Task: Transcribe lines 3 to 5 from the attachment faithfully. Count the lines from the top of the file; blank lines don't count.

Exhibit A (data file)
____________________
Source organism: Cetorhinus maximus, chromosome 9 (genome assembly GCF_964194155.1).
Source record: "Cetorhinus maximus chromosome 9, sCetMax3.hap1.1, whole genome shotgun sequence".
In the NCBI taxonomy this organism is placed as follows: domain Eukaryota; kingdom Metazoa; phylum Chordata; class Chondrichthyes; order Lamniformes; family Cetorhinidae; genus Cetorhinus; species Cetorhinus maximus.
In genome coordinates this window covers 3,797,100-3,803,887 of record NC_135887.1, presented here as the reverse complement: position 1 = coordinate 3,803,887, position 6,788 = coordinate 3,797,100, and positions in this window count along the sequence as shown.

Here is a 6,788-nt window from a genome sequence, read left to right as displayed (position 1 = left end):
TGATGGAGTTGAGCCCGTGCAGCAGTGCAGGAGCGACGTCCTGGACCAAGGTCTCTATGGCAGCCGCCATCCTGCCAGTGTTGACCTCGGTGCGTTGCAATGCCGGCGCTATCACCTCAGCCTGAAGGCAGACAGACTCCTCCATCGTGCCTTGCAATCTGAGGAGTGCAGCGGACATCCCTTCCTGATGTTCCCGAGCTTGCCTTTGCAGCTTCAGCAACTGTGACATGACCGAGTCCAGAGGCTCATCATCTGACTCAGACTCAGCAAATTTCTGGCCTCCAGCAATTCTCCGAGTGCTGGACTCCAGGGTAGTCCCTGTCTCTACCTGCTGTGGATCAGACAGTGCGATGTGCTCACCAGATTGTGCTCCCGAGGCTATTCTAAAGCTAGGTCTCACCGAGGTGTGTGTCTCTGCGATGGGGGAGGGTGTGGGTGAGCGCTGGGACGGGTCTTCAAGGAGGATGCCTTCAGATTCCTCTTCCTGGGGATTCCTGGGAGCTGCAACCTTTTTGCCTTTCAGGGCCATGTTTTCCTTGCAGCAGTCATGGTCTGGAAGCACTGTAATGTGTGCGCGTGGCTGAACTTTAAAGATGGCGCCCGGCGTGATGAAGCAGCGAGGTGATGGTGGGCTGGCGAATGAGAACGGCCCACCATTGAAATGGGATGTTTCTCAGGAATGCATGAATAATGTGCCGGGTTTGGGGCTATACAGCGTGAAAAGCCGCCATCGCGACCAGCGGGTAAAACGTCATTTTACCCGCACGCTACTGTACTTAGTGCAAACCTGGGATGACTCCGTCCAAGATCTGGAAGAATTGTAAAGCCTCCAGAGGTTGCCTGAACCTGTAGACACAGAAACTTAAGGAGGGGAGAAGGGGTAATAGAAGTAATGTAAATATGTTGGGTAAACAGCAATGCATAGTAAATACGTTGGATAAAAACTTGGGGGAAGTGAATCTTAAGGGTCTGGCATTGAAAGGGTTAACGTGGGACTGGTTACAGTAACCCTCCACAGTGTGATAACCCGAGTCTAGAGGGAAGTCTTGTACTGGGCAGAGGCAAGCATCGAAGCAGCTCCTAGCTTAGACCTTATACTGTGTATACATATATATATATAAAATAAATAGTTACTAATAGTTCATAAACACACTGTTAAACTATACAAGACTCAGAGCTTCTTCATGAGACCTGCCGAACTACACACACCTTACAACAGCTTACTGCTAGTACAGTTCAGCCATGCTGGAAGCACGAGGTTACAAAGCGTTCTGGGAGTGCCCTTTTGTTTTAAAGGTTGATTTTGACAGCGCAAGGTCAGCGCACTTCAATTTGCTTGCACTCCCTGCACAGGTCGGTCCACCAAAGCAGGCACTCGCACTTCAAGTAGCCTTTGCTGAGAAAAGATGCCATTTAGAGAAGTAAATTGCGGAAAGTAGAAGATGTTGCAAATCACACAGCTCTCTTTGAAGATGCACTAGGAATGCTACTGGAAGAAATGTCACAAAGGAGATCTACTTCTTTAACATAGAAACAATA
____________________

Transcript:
In the NCBI taxonomy this organism is placed as follows: domain Eukaryota; kingdom Metazoa; phylum Chordata; class Chondrichthyes; order Lamniformes; family Cetorhinidae; genus Cetorhinus; species Cetorhinus maximus.
In genome coordinates this window covers 3,797,100-3,803,887 of record NC_135887.1, presented here as the reverse complement: position 1 = coordinate 3,803,887, position 6,788 = coordinate 3,797,100, and positions in this window count along the sequence as shown.

Here is a 6,788-nt window from a genome sequence, read left to right as displayed (position 1 = left end):